"Mothers can give birth in hospital again"

Article, 08.05.2015

Ueli Salzmann, a member of the Swiss Humanitarian Aid Unit (SHA) led the first rapid response team sent to Nepal the day after the earthquake. He shares his first impressions after ten days on the ground.

Ueli Salzmann briefing the rapid response team in Nepal.
As team leader of the first rapid response team sent by Swiss Humanitarian Aid to Nepal, Ueli Salzmann (at the centre of the photo) was in charge of organising initial emergency assistance and identifying priorities. © SDC

Ueli Salzmann, what have the SHA specialists achieved in concrete terms so far?
Among several assessment missions, we established first contact in the district of Gorkha to deploy a "Mother and Child" team, which would be able to assist the regional hospital. This hospital, which has a catchment area of 250,000 people, became operational again thanks to our medical team. Patients are now being treated and operated on, and mothers can give birth in the hospital again. We also distributed relief supplies during this initial period. Last, coordination was another extremely important aspect, which is why we are taking part in numerous discussions, visiting ministries, and so forth.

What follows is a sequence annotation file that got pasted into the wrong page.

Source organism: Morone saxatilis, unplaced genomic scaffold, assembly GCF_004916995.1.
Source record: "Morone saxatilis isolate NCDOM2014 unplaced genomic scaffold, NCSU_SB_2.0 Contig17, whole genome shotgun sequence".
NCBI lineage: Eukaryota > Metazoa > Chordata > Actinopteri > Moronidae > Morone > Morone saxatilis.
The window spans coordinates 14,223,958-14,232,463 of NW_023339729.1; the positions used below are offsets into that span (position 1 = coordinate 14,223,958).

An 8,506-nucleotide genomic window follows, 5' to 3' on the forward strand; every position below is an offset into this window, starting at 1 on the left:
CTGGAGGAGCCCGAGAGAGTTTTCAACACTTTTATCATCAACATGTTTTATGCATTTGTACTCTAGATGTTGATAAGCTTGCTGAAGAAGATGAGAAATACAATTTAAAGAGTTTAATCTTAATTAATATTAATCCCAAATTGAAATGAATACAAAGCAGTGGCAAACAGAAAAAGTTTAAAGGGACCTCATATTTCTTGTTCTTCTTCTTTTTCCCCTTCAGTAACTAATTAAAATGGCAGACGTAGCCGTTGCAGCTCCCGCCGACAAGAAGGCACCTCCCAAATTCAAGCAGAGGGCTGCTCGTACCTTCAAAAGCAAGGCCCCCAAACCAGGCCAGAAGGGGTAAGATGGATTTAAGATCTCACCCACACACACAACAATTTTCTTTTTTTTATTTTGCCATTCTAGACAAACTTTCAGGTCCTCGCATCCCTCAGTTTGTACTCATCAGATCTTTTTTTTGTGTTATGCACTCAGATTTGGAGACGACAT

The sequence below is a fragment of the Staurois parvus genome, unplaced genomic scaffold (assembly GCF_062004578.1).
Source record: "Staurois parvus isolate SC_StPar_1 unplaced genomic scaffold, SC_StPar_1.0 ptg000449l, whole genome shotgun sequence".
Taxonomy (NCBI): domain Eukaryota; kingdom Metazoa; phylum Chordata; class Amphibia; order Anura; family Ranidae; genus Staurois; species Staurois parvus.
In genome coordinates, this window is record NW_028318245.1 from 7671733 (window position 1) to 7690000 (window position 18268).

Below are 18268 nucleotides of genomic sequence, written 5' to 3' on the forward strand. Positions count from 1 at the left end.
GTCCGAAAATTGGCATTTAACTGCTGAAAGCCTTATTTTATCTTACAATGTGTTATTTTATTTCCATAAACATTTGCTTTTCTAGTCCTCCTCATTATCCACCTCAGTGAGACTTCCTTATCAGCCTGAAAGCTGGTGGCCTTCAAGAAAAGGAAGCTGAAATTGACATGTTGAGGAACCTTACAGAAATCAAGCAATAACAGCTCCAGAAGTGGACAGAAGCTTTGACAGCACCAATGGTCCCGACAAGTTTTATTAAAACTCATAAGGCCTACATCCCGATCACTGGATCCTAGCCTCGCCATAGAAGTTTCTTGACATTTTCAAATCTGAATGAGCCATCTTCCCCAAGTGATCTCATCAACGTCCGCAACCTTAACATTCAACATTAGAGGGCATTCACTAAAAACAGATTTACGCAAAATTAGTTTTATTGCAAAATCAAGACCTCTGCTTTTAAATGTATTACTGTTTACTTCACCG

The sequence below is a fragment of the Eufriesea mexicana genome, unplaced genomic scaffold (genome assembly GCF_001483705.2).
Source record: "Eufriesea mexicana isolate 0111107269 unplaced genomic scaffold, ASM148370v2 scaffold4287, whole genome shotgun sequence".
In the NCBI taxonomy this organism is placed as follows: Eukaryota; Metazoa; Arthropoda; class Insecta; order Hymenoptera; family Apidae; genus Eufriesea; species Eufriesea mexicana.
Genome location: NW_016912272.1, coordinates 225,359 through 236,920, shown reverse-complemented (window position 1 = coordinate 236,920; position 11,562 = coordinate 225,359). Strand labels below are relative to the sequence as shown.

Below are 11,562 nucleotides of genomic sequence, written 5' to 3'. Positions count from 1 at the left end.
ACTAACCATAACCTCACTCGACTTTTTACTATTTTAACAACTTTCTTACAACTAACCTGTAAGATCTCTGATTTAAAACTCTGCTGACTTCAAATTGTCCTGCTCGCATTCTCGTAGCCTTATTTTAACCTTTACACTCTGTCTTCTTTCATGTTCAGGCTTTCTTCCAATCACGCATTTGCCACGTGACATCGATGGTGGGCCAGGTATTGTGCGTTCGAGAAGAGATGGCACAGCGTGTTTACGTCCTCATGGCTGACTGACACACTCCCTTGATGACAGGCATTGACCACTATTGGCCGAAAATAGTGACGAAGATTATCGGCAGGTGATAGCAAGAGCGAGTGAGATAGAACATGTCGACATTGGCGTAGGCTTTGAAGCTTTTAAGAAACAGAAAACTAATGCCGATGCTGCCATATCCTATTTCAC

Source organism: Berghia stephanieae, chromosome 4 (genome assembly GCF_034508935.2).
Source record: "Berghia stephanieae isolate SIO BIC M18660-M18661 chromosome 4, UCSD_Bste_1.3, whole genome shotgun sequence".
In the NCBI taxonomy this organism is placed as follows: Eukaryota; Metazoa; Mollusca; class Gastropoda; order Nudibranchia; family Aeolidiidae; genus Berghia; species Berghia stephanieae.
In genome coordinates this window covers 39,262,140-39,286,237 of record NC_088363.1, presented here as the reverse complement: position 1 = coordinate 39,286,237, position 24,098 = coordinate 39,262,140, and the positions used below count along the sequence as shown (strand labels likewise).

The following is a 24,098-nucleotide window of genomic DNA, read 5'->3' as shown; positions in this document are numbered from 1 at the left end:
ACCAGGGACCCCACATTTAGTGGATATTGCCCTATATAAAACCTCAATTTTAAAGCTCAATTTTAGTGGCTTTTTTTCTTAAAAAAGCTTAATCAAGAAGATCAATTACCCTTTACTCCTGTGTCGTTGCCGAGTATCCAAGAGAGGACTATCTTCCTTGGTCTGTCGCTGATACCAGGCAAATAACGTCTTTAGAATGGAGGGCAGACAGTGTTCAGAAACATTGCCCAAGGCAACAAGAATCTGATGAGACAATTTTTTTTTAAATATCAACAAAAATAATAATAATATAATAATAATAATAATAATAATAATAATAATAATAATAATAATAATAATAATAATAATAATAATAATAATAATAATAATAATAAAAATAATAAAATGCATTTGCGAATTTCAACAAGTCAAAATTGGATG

The Swiss humanitarian team is working in the Gorkha area west of Kathmandu, and in the regions south of the capital. What criteria were used to select the deployment areas?
We observed that there was no need for medical assistance in Kathmandu itself, unlike Gorkha which was very near the epicentre. The fact is that Gorkha District Hospital covers a vast region. We were the first aid organisation on the ground and wasted no time in deciding to start relief operations there. We then decided to focus on the region south of Kathmandu as well, because other organisations were concentrating their efforts in the region north of the capital. We assessed needs before delivering relief supplies there.

The rapid response team set up its headquarters in the Swiss embassy compound. But the embassy building was seriously damaged by the earthquake. Is it even possible to work there?
Yes, we can work relatively well. Fortunately, the weather is good now. In the first few days after the earthquake it was rainy and quite cold. Sure, it's an improvised set-up, but the embassy premises we've been given and the tents in the courtyard are all we need.

The SHA specialists deployed to Nepal are replaced on a regular basis. What effect does that have on the continuity of the projects you are carrying out?
We are continuously evaluating and discussing the projects implemented. We're planning to stick to this set-up for the next few weeks. We will expand the range of relief supplies and adapt it to the ongoing needs. Much of our supplies can be obtained in Kathmandu. We shall keep this in mind, and then continue to deliver aid in the peripheral regions of the country.